What does serotonin do in the body?
Scientists have categorized serotonin as either brain-derived serotonin (BDS) or gut-derived serotonin (GDS). These types of serotonin have different physiologic functions because gut-derived serotonin is unable to cross the blood-brain barrier. Brain-derived serotonin functions as a neurotransmitter, while gut-derived serotonin functions as a hormone involved in the regulation of bone regeneration and formation, among other processes. (13)
Serotonin demonstrates different functions depending on the receptor with which it binds. (1) There are 15 serotonin receptor types, which are found in the central nervous system and throughout the body. (2)
Serotonin regulates various biological functions, including:
- Appetite and food intake (2)(10)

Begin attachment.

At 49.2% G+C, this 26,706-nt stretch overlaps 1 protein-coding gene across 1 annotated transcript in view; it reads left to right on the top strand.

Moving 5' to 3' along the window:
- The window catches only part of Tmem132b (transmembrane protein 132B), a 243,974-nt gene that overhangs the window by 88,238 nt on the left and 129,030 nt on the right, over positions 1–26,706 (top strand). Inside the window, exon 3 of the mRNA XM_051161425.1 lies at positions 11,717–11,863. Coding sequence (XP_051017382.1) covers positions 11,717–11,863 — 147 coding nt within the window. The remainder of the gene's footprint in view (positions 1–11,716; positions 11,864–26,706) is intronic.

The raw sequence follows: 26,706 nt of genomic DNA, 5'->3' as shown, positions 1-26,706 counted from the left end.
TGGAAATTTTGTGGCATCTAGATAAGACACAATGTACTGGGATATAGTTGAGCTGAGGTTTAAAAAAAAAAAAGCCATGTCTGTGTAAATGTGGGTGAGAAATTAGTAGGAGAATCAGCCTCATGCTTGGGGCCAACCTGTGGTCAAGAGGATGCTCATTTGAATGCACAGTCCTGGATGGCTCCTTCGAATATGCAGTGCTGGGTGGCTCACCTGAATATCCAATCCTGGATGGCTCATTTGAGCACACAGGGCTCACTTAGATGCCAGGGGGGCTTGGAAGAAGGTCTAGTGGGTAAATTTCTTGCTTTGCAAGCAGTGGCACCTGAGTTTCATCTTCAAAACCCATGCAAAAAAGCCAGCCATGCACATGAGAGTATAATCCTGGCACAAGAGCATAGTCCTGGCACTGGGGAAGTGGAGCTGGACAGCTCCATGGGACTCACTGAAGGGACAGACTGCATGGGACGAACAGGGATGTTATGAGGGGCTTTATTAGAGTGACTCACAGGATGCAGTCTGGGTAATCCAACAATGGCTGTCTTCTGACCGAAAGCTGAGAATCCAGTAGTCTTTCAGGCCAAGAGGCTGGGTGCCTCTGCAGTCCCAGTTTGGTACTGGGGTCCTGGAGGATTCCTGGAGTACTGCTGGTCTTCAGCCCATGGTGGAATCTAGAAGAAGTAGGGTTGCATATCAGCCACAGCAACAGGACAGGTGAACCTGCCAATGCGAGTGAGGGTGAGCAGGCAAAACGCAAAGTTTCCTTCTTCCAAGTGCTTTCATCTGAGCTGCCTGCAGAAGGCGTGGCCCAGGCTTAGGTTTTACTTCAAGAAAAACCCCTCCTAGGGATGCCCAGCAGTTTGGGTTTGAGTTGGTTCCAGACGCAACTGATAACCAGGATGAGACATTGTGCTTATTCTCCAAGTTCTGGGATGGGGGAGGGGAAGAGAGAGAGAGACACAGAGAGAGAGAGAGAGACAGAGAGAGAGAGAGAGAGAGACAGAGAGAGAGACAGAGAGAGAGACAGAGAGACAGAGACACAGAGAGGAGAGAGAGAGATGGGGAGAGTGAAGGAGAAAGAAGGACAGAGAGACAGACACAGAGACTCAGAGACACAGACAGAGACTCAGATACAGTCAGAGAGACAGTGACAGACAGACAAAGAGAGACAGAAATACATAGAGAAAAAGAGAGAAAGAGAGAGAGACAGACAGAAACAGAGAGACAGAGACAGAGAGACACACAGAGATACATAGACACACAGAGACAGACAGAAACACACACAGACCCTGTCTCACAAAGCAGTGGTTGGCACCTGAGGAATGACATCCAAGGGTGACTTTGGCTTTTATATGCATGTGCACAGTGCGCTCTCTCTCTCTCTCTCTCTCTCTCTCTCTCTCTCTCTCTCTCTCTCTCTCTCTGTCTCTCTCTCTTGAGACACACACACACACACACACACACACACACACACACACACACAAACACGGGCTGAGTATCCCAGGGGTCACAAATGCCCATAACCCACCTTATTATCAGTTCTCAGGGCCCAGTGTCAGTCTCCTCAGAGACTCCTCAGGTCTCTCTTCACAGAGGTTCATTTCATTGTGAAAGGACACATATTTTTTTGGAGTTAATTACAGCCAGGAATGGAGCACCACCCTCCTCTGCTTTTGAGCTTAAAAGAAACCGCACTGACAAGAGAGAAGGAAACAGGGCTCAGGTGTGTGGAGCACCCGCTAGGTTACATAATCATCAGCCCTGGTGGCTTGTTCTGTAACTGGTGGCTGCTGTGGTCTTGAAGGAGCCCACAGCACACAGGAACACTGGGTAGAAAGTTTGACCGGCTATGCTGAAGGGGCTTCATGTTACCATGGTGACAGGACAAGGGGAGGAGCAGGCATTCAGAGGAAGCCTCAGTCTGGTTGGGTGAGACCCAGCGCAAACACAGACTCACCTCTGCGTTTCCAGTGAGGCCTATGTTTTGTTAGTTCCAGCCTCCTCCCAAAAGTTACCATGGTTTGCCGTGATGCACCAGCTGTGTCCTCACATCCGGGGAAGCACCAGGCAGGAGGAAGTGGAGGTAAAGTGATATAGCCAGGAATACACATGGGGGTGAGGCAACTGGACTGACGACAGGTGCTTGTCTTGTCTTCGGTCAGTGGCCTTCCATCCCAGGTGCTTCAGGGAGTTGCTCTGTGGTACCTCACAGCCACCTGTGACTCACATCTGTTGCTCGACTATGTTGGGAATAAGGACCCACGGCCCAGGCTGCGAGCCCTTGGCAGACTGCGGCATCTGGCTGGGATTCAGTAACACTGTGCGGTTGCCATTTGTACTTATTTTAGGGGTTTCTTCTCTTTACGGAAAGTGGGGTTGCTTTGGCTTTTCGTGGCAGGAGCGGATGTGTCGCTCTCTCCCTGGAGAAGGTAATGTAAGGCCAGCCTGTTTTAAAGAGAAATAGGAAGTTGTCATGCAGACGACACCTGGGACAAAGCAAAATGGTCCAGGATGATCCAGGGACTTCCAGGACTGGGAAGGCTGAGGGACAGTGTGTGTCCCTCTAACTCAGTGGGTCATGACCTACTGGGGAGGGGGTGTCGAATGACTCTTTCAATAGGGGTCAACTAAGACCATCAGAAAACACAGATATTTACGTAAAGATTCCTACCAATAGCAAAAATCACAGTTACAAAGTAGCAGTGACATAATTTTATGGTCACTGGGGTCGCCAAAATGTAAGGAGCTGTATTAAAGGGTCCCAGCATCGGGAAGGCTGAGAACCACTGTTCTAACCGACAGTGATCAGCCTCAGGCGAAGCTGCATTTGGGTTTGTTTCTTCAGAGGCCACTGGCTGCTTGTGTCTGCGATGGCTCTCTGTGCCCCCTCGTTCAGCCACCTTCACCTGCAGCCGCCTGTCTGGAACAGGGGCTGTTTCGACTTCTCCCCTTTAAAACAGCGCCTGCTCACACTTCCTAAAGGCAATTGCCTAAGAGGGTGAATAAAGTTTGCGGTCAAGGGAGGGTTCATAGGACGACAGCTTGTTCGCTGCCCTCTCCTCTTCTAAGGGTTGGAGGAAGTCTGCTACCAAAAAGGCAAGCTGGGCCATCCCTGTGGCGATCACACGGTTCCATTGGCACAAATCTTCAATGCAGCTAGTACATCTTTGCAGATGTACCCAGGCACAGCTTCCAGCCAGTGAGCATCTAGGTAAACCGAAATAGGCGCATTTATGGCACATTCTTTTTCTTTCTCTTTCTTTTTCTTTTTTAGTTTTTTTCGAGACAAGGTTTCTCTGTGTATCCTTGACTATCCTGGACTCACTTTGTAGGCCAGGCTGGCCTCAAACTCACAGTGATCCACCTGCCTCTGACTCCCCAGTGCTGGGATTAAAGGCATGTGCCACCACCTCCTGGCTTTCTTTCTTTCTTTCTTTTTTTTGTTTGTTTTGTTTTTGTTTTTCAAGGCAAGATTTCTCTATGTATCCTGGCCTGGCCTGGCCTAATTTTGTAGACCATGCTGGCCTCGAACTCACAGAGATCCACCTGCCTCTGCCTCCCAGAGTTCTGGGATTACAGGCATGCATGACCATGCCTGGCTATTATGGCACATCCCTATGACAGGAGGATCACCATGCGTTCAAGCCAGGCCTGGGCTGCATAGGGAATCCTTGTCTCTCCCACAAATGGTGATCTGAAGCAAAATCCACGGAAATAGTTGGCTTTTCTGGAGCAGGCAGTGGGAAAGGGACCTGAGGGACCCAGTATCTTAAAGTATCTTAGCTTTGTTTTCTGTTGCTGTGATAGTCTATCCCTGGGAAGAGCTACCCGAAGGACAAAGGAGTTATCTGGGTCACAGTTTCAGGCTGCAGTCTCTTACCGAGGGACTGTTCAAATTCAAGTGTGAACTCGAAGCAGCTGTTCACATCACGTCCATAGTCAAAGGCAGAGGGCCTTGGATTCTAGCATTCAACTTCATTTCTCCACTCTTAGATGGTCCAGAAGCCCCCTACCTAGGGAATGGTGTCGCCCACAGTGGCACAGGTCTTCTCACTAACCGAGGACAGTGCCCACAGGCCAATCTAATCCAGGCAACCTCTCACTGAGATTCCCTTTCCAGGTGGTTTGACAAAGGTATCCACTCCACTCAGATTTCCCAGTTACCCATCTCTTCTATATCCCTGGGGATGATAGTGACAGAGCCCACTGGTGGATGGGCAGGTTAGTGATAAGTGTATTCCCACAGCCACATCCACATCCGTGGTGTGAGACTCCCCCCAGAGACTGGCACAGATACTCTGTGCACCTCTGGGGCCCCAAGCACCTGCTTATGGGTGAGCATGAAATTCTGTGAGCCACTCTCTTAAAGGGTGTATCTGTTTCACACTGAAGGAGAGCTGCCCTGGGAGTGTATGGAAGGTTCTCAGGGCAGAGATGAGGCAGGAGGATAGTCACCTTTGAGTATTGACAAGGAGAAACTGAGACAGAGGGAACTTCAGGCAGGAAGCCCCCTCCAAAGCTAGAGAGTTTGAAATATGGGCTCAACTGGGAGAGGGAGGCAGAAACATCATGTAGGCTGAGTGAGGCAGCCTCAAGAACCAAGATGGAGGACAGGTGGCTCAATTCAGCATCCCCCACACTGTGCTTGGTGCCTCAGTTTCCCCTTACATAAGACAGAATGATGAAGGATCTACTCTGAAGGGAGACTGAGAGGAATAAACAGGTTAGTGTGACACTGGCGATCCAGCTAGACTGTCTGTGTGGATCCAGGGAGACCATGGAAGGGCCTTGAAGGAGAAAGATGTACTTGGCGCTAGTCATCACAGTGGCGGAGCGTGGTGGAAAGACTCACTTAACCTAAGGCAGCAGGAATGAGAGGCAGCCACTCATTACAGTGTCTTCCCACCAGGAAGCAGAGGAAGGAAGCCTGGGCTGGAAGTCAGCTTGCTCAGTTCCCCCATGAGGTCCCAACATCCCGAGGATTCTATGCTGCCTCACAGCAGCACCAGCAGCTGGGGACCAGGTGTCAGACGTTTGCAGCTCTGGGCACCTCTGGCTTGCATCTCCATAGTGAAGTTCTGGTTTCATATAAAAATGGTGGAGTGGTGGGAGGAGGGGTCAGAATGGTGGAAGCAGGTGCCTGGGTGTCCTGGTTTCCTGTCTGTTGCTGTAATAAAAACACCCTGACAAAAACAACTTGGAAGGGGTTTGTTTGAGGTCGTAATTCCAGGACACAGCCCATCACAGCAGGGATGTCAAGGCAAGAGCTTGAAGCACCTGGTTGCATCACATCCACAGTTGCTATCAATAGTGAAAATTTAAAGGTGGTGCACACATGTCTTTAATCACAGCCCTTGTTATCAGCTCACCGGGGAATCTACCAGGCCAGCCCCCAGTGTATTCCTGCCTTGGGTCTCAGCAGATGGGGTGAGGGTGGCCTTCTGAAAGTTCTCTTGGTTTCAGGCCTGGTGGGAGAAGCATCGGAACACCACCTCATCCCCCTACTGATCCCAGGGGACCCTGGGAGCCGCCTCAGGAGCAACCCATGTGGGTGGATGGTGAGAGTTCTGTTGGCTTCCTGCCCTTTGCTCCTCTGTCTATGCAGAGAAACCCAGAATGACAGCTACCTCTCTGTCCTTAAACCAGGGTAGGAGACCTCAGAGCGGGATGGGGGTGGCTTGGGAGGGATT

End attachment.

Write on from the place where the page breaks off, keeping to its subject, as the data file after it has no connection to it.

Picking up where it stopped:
- Bladder control (2)
- Bone mass (7)
- Bowel motility (2)(10)
- Brain function (2)(10)
- Cardiovascular function
- Ejaculatory latency
- Endocrine (hormonal) function
- Energy balance (2)
- Sleep (10)
Serotonin and mental health
Serotonin function is essential to mental health as it regulates and maintains processes such as aggression, behavior, memory, mood, and perception. (1)(2) Dysregulation of serotonin has been associated with the development of neuropsychiatric conditions, including anxiety and depression. (2)(3) However, scientists have not unanimously agreed that serotonin is the sole neurotransmitter involved in these conditions. (1)
Pharmaceutical medications, such as tricyclic antidepressants (TCAs) and selective serotonin reuptake inhibitors (SSRIs), have been developed to regulate the levels and function of serotonin in the body. (1)(2) These medications are commonly used in psychiatric conditions, including aggressive behavior, anxiety, bipolar disorder, major depressive disorder, and post-traumatic stress disorder (PTSD). (1)